Green and Gold Review: Grading Sunday's Individual Performances for Green Bay
Scouting the Atlanta Falcons wasn't the easiest thing in the world to accomplish.
The high octane offense, led by Michael Turner and Matt Ryan, was inevitably the reason Green Bay now sits at 7-4—which by no means is the end of the world.
Sunday's matchup was a tough, well-fought game by Mike McCarthy and the Packers.
The game result was disappointing (to say the least), now leaving Aaron Rodgers and the rest of the Packers with much work to be done.
With upcoming games against San Fransisco (3-7) and Detroit (2-9), the Green and Gold will (thankfully) have enough time to recover from Sunday's heartbreaker in Atlanta.
With that being said, let's take a look at the Packer's latest report card.
Aaron Rodgers was essentially responsible for keeping Green Bay in contention, yet also contributed to the losing effort.
Throwing for 344 yards, along with the pivotal game-tying touchdown pass to WR Jordy Nelson near the end of regulation would seem to be enough to pull out a victory on the road—yet it didn't quite seem to happen.
Rodgers appeared to have complete control of Atlanta's passing defense throughout the entire game but couldn't quite muster up enough for the win.
Despite fumbling at the Falcon's one-yard line—which would've put Green Bay on top early—Rodgers did show us all why in fact he is one of the most clutch quarterbacks in the game today.
Although glimpses of improvement seemed to be inevitable, Brandon Jackson only added to his impressively disappointing list of inadequacy.
Jackson was able to rush his way to yet another insufficient ground-attack, only managing 26 yards on 10 carries.
QB Aaron Rodgers yet again lead the Packers' rushing attack, piling up 51 yards on 12 carries.
Should these trends continue, Green Bay will be in serious trouble heading down the final stretch into the playoffs.
Overall play from the wide receivers of Green Bay was the one thing Aaron Rodgers and the Packers could count on in the clutch moments of the game. Green Bay's wide receivers really stepped up the intensity, especially when it counted most.
Greg Jennings once more led the way for the Packers with 119 yards on five receptions, along with a critical 35-yard pass play early on.
Contributions from that of Jordy Nelson (61 yards, 1 TD, 5 receptions), James Jones, (44 yards, 5 receptions) and Andrew Quarless (35 yards, 3 receptions) certainly helped an offense that was already set up to pass nearly 80 percent of the time.
Jordy Nelson's growth and play within Green Bay's offense has absolutely impressed us all and will be someone to really watch for during the final five games of the season.
Comparing Green Bay's offensive line to that of Atlanta's wouldn't be much of a comparison at all, to be quite frank.
The young o-line of the Packers wasn't able to help establish any type of running game for Brandon Jackson or Dimitri Nance and should be a stressing point is this week's practices.
Although only managing to give up one sack, Green Bay's offensive line needs to regain its long forgotten swagger.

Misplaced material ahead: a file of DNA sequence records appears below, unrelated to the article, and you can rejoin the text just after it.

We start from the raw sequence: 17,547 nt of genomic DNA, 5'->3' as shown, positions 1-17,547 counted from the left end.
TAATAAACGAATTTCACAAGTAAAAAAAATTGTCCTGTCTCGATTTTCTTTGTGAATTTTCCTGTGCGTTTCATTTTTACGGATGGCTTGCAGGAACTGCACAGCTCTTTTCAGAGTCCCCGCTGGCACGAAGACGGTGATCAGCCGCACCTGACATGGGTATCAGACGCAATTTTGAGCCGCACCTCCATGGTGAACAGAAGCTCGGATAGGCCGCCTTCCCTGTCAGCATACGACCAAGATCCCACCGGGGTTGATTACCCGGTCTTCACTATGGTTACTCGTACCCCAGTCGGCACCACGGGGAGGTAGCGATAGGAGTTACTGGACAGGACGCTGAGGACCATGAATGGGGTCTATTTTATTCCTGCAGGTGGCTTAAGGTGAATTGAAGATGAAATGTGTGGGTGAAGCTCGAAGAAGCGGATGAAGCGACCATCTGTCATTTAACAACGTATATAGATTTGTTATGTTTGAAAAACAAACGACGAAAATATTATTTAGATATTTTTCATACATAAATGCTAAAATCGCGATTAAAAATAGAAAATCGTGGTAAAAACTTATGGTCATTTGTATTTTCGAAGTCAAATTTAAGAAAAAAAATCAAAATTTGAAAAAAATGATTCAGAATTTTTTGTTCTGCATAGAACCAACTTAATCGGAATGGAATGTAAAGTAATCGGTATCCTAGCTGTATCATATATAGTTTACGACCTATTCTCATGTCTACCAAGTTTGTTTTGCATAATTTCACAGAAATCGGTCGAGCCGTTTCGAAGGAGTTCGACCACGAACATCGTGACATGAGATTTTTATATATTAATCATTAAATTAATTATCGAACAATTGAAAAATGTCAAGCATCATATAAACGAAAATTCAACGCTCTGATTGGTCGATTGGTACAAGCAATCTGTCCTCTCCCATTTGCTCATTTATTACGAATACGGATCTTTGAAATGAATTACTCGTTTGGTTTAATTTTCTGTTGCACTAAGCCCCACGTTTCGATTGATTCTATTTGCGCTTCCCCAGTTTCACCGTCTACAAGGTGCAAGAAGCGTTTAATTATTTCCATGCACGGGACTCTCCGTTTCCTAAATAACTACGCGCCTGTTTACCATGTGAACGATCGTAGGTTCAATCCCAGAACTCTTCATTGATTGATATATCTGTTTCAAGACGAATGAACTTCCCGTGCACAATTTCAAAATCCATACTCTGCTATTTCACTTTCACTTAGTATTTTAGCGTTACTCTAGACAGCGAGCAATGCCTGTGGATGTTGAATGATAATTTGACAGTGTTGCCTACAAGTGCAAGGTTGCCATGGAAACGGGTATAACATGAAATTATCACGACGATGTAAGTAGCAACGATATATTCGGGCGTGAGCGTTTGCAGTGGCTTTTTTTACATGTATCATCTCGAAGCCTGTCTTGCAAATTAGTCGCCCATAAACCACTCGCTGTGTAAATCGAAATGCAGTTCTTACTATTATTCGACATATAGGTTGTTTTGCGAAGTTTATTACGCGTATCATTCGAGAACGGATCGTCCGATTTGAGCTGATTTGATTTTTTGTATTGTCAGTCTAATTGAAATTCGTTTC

Of course, the only way to do that is by running the football effectively.
Holding the Falcons to just 20 points was one of the most positive things the Packers can take away from this football game.
Granted, Michael Turner ran for 110 yards and a touchdown, yet the defense held their ground (for the most part) to one of the league's best overall offenses.
The offensive line of the Falcons did what no team has done so far—sustain Clay Matthews. Matthews was held to just three tackles on the afternoon.
Charles Woodson, Tramon Williams and Green Bay's secondary made great strides in neutralizing All-Pro wideout Roddy White, limiting him to just 49 yards on five receptions.
Contributions from linebackers Desmond Bishop (right), Frank Zombo and Charlie Peprah made efforts a whole lot easier—with 16 solo tackles between them alone.
This unit has stepped up the intensity the last few weeks and should be thanked for keeping us in every game so far this season.
Critics will inevitably rear their ugly head once more when it comes to coach Mike McCarthy's decision not to challenge TE Tony Gonzales' controversial "catch" on fourth down, as it was quite possibly the deciding factor in Green Bay's loss.
Critical plays in the third and fourth quarter only added to the uneasy feelings of Packer fans around the nation.
Should he have challenged? Was the play-calling up to snuff? Why wasn't the running game implemented early on? So many questions, too many left unanswered.
The philosophy of the Green Bay Packer's offense must change from "pass first, run second" to "establish the run first, then pass." That, my friends, is the only way the Packers reach the Super Bowl.
Sunday's coaching and play-calling performances clearly has shown us why running a balanced offensive attack is so important in the NFL.
If Mike McCarthy and the Packers truly want a championship, they must change their ways.
Clearly, Sunday wasn't what the Packers are all about.
However, Green Bay now faces two losing opponents in back-to-back weeks, looking to rebound from a heartbreaking loss to Atlanta.
Looking to truly constitute a run game with consistency should be Mike McCarthy's No. 1 priority in practice this week, along with physically recuperating from Sunday's clash.
We all know what this team is capable of doing, it's just how they are able to admit their mistakes and move on with the season.
No one is pointing the finger or blaming someone else for their mistakes in the loss to Atlanta, just moving forward and focusing on the next opponent.
Great team's weren't built on excuses—and neither is this team.
Overall Grade: C+